People for the Ethical Treatment of Animals (PETA) claims that a Ringling Bros. and Barnum & Bailey Circus elephant collapsed while being loaded into a rail boxcar in Anaheim following Sunday night's finale at the Honda Center.
Anaheim Mayor Tom Tait has been sent a letter from PETA "urging him to make this most recent visit of Ringling's the last in the city because of the never-ending stream of animal abuse," according to the animal-rights organization that has mounted unending opposition to the use of elephants in the Greatest Show on Earth.
In a separate letter to Ontario's Mayor Paul Leon, PETA calls for an immediate inspection of Ringling's animals by an independent veterinary expert to "ensure that Ringling does not force this or any other ailing animal to perform." A circus engagement is scheduled to begin Wednesday at Citizens Business Bank Arena there.
Ringling Bros. tells the Weekly the elephant in the photo at left is Sarah, who lost her balance while entering the boxcar in Anaheim. The circus, which is under the Feld Entertainment umbrella, claims in the following statement that the "false" and "grossly out of context" allegations originated from Animal Defenders International (ADI), which previously released footage of elephants it claims were abused at a Ringling Bros. ranch in Florida:
"Sarah, the Ringling Bros. and Barnum & Bailey elephant on the Red Unit, is healthy. The most recent allegations by Animal Defenders International (ADI) are not only false but grossly out of context. The facts are, following the final show in Anaheim, Calif., Sarah escorted by her handlers up the loading ramp into the elephant train car when she shifted her position, backing down the ramp, causing her to lose her balance, where she kneeled and roll down the ramp onto the ground. It took approximately ten minutes for her handlers to allow Sarah to reposition herself and stand on her own, which she did."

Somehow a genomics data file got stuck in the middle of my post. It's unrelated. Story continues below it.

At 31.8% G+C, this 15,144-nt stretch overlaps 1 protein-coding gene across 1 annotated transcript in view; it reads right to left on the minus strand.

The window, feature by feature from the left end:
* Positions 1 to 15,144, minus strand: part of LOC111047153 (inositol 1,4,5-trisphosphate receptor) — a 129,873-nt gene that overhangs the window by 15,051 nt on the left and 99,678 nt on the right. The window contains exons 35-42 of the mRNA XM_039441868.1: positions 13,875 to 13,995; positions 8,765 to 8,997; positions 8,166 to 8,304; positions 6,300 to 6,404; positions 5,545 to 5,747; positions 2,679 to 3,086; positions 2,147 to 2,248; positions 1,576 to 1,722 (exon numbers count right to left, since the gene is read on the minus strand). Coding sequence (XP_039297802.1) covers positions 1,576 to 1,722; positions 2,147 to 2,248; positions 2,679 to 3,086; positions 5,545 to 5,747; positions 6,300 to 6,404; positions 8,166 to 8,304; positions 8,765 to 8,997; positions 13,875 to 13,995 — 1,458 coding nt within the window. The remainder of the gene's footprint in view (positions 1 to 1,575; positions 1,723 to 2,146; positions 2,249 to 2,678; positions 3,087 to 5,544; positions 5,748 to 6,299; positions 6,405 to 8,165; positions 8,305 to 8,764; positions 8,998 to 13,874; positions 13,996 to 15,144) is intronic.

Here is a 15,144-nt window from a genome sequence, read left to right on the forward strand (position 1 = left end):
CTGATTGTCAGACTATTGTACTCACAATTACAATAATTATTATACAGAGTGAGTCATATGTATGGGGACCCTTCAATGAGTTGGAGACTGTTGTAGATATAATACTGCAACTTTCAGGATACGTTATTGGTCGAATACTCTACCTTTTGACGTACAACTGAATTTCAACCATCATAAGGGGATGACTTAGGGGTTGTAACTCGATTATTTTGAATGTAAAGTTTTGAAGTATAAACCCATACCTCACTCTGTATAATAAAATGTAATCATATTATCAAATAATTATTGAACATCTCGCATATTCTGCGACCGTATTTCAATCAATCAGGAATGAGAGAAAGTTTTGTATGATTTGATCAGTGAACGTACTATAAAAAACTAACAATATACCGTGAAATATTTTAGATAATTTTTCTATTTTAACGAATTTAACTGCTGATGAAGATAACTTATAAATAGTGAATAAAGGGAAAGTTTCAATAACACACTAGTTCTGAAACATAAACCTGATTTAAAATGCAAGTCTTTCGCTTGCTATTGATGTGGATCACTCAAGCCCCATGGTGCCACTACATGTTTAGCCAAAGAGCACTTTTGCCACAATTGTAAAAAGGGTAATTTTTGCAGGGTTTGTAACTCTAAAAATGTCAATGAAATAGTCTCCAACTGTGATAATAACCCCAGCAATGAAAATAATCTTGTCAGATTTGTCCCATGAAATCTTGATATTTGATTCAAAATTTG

The Ringling Bros. statement continues, "Sarah was immediately examined by a Ringling Bros. veterinary technician as well as Orange County animal control officers who were present during the incident. They found that she received minor abrasions but was otherwise in good condition. Following her examination Sarah was accompanied up the ramp and entered the train car without incident. She has also been examined by a Ringling Bros. veterinarian, and a follow up visit in Ontario by animal control officers found her to be good health. It is appalling that ADI would manipulate an incident and the public to further their agenda."
But PETA director Delcianna Winders says in email to the Weekly that her organization, which works closely with ADI, began calling for Sarah's removal from performances last month "because of her poor physical condition."
In a statement of her own, Winders writes:
"If the fallen elephant was indeed Sarah, then this is the latest incident of a sick animal in desperate need of treatment being forced to travel and perform strenuous tricks under threat of the metal-spiked bullhook--one more example of Ringling's complete disregard for the health and well-being of the animals it uses. The city has the authority to make sure that Ringling never again brings its abusive show to Anaheim and should act on it."
Her group claims that two independent veterinarians who observed video footage of Ringling's elephant walk and opening-night performance in Los Angeles two weeks ago reported back that: "[O]ne of the elephants is lame to the point of being crippled and should not be performing; that an elephant showed evidence of arthritis, one of the leading reasons elephants are euthanized; that an elephant exhibited pelvic lameness; and that an elephant showed shoulder lameness."
The PETA email continues, "An elephant biologist who observed these same elephants in May reported similar symptoms, indicating that the ill and ailing elephants are continually forced to perform despite their poor health and without sufficient veterinary treatment."
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Those interested are pointed to this site for more information: RinglingBeatsAnimals.com.
Ringling Bros. would instead point you to its Center for Elephant Conservation: ElephantCenter.com.